"Inside every muscle mary, a lean, chisel-chested man yearns to break free. Here's an escape plan."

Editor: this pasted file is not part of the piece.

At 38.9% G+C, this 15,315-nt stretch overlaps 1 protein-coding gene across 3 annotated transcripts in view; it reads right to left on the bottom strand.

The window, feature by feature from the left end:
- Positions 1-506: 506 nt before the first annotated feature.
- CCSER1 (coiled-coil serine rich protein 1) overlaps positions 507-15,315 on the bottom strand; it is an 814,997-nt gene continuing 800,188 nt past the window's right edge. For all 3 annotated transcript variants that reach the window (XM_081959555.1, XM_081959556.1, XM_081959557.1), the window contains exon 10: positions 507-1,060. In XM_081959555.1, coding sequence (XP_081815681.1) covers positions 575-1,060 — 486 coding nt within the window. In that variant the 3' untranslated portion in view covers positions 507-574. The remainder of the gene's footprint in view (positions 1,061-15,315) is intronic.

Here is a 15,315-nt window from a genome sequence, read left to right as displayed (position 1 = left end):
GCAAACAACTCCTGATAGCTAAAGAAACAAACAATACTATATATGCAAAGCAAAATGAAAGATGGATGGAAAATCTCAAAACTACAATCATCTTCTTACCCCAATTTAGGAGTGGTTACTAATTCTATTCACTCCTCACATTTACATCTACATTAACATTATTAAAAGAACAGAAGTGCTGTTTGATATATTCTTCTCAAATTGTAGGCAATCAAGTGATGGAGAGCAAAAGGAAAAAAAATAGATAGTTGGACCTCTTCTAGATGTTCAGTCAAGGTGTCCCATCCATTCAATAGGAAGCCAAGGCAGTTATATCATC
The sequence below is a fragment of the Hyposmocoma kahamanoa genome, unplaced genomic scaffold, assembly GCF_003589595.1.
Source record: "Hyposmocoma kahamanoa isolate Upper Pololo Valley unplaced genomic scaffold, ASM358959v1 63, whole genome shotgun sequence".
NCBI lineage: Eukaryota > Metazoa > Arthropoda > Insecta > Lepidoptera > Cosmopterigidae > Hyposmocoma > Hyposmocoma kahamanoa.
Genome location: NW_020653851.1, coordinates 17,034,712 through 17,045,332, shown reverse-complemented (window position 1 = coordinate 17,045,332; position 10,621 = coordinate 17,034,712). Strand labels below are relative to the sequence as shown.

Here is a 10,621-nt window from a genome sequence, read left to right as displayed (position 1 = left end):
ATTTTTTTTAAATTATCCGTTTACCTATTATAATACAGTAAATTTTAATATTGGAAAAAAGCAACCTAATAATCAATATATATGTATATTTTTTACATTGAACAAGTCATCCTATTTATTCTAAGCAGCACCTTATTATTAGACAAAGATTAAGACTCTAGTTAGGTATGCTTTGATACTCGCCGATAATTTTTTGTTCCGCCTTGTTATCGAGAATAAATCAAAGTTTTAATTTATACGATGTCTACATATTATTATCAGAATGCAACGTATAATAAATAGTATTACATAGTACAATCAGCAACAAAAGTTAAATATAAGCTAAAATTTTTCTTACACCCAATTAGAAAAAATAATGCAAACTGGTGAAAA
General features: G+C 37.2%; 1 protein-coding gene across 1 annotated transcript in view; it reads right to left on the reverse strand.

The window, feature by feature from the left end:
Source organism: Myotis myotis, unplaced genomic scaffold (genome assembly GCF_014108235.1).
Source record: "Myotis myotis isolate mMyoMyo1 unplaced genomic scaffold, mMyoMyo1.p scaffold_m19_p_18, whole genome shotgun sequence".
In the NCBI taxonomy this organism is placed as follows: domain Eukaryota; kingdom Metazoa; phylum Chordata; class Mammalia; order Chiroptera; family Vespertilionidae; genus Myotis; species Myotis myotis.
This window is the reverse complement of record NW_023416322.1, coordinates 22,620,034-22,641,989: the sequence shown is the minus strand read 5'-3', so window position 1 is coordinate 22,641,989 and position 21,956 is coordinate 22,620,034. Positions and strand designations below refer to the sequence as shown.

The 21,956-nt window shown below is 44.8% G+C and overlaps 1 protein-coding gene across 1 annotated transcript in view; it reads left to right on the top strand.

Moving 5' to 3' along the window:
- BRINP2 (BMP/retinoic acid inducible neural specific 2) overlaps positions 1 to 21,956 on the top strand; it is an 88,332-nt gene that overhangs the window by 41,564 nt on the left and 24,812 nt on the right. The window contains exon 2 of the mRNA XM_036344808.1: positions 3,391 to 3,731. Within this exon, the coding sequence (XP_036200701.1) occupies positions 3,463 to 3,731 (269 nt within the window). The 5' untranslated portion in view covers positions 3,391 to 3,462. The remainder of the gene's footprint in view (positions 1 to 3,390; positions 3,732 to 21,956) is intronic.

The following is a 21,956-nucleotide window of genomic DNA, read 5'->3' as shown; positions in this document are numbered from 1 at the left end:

In an age of corporations gone belly-up and company cost-cutting, the body shouldn't be spared the new austerity. Mass is out; svelte is in. And with budgets slimming down, the 'roid aesthetic of muscle marys is giving way to the lean physique of the long-distance runner. But, as Monika Sumpter, a trainer at Chelsea's Equinox gym in New York City explains, pink-slipping your bulbous biceps isn't always easy. 'You can't just stop training,' she says. If you do, she warns, 'you'll risk wasting all your hard work. Your muscle will just turn to fat.' Instead, Sumpter suggests altering your workout in three ways. First, stop taking supplements like creatine. She also suggests cutting down your caloric intake. Lesson: less in, less on. Second, alter your workout from a split routine -- chest one day, arms another -- and focus instead on the whole body. Sumpter suggests circuit training two to three times a week. The last step is cardio training: 'Working at 85% of your maximum heart rate burns not only fat but also carbohydrates,' says Sumpter. Most big boys, she points out, neglect cardio for crazed curls, but the key to slimming down -- and to better general health -- is upping the frequency of your cardio workouts to three or four times a week. Do that, and you'll be tightening your belt in six weeks.